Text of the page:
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Anna Skellern star in Women On The Verge Of A Nervous Breakdown

Anna Skellern star in Women On The Verge Of A Nervous Breakdown

Women On The Verge rehearsal diary 3

Published 22 December 2014

Accidents, moments of genius and coloured tape; it’s all going on in the Women On The Verge Of  Nervous Breakdown rehearsal room, as Anna Skellern updates us.

We’ve just had our first run through. A whole team of people from production came to watch. It was utterly terrifying. We flung ourselves around the rehearsal room and somehow, between the naughty moments when Tamsin and I made each other laugh, we managed to create a version of Madrid in all its colour and glory.

The show moves at a very fast pace, seamlessly shifting between hilarious dialogue and evocative songs. It all went by in a whirlwind as we ran around the rehearsal room with guns, ducks, rabbits and a scooter. 

Jeffrey Lane, our writer, sure knows how to make people laugh. I guess that’s why he’s got five Emmys. His ability to immediately come up with new funny lines is astounding and if we suddenly restage something or tweak a transition between scenes, he’s very open to changing a line, dropping a line or writing something completely new. His genius, lack of ego and attitude to collaboration reminds me of all the people I’ve worked with who are at the very top of their craft. It’s often less successful people who have a fear of collaboration.

In the rehearsal room you start with very little: a script, some actors and generally a plain room with white walls and a wooden floor. In front of you is a table with the stage management and the creative team and, behind them, a mirror. The floor is stickered with little bits of different coloured tape that mark out the exact size of the stage with all its entrances and exits. It’s from here that we created Madrid in 1987.

In our rehearsal process anything goes and you really have to just throw yourself in.  Though maybe not so much as the brilliantly talented Haydn Gwynne. She plays a feisty woman who’s just been released from an asylum, all dressed up with 1960s hair and a huge leopard print jacket. In a moment of Jeffrey Lane genius, she looks at the Picasso on the wall (instead of the mirror next to it) and screams with surprise that she looks hideous. Haydn was so in character that she slipped on her heels in shock and fell straight backwards to the floor, looking like a deranged snow angel. She sat up, unhurt, streaming with tears of laughter and eventually we had to call a tea break because no one could stop giggling.

I’m relishing the rehearsal process. In film and television, which I’ve been working in recently, nearly all the work of a rehearsal process is done at home on your own. From the moment you walk on set, you’re expected to be camera ready. So to be able to work with others in this thoroughly detailed way again is an utter dream. I’m savouring every moment.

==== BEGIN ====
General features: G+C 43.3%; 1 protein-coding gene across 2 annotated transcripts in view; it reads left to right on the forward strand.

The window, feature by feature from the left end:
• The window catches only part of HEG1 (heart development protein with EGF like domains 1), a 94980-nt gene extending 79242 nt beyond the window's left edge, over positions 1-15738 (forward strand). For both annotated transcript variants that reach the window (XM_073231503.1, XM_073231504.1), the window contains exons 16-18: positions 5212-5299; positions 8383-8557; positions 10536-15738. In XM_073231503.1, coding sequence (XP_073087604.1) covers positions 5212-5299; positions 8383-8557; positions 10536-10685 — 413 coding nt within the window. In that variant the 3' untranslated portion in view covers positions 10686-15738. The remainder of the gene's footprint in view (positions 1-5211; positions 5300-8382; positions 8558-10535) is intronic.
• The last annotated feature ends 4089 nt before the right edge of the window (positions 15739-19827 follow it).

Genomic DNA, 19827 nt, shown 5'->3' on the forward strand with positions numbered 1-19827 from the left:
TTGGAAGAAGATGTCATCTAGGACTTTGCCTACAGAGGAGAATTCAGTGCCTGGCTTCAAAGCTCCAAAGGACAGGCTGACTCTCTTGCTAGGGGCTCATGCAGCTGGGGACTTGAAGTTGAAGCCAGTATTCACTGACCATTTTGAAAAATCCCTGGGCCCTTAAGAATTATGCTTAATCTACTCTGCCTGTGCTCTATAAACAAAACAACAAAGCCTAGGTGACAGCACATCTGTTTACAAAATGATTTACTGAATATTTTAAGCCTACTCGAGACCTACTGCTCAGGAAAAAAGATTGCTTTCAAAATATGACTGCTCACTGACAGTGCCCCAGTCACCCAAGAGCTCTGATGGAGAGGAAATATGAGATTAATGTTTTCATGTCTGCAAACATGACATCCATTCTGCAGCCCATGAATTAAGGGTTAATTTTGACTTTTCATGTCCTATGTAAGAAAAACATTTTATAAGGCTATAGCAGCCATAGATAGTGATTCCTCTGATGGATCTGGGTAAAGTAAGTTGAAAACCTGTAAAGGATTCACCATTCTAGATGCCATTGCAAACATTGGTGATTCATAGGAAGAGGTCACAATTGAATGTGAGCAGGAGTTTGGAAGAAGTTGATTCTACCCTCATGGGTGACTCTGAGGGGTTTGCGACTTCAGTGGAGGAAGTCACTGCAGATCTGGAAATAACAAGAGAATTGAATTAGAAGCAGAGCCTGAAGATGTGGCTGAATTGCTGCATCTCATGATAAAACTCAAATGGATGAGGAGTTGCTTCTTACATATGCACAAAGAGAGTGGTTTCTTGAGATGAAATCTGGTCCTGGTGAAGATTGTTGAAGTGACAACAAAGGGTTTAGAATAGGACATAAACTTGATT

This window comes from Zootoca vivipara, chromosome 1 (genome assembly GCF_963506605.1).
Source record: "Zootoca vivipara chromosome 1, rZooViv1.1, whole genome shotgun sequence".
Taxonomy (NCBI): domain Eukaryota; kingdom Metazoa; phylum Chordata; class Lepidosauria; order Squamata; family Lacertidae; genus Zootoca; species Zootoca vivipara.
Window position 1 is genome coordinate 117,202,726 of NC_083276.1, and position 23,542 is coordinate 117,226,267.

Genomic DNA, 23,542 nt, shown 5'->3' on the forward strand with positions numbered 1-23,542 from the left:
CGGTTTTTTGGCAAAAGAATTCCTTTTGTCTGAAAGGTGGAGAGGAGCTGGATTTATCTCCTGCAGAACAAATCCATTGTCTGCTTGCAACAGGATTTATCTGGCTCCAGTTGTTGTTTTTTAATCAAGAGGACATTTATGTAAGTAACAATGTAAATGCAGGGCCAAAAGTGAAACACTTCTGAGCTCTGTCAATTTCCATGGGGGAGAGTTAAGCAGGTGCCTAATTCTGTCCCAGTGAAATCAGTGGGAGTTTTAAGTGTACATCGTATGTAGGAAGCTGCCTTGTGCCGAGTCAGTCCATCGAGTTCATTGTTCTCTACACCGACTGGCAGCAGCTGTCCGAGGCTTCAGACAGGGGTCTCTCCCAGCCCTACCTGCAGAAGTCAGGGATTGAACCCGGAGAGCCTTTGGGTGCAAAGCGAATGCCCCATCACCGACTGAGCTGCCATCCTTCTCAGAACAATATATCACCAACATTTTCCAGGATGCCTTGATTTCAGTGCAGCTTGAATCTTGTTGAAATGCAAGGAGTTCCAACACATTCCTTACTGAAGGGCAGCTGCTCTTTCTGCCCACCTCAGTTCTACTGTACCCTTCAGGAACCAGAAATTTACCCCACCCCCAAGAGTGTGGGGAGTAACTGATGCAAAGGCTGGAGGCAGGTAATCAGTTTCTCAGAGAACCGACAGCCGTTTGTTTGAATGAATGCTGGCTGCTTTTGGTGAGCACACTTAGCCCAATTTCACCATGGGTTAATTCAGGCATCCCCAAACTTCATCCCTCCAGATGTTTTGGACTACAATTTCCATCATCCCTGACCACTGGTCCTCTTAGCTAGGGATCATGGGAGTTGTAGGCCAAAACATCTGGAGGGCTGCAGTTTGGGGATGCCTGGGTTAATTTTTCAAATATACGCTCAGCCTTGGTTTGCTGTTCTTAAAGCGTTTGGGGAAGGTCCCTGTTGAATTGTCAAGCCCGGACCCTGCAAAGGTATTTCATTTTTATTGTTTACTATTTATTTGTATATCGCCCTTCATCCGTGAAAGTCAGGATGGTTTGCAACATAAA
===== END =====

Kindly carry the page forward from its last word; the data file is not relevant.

I’ve also grown really attached to my character Candela and have fallen more and more in love with her and her uncluttered, innocent view of the world every day. I always do this with my characters without realising it. I know it sounds ridiculous, but sometimes it’s quite hard to say goodbye to them. They can become like a good friend you’re used to having around who brings new colours and perspectives to your world.

Our director Bart is a very warm, very insightful person. He’s one of America’s top theatre directors, although he doesn’t act grand and above it all. He’s approachable and fun and has an incredible vision for the work. Working with him, you feel safe to make big choices or articulate whatever ideas you have, no matter how crazy. It’s a very creative environment.

We started off the process doing a ‘table read’ for three days, which involves… yep, I’m sure you can guess that one. As we talked through the piece, Bart explained to us the conversations he’d had with Pedro Almodóvar about how important this time – La Movida – was for Spain, how this post-Franco world was wild and liberated and that anything could happen. It reminds me of the Restoration post-Cromwell or the 1920s when there was suddenly much more overt celebration, colour and sexual openness. Next week we finally get into the theatre and I can’t wait to start bringing it all to the stage.


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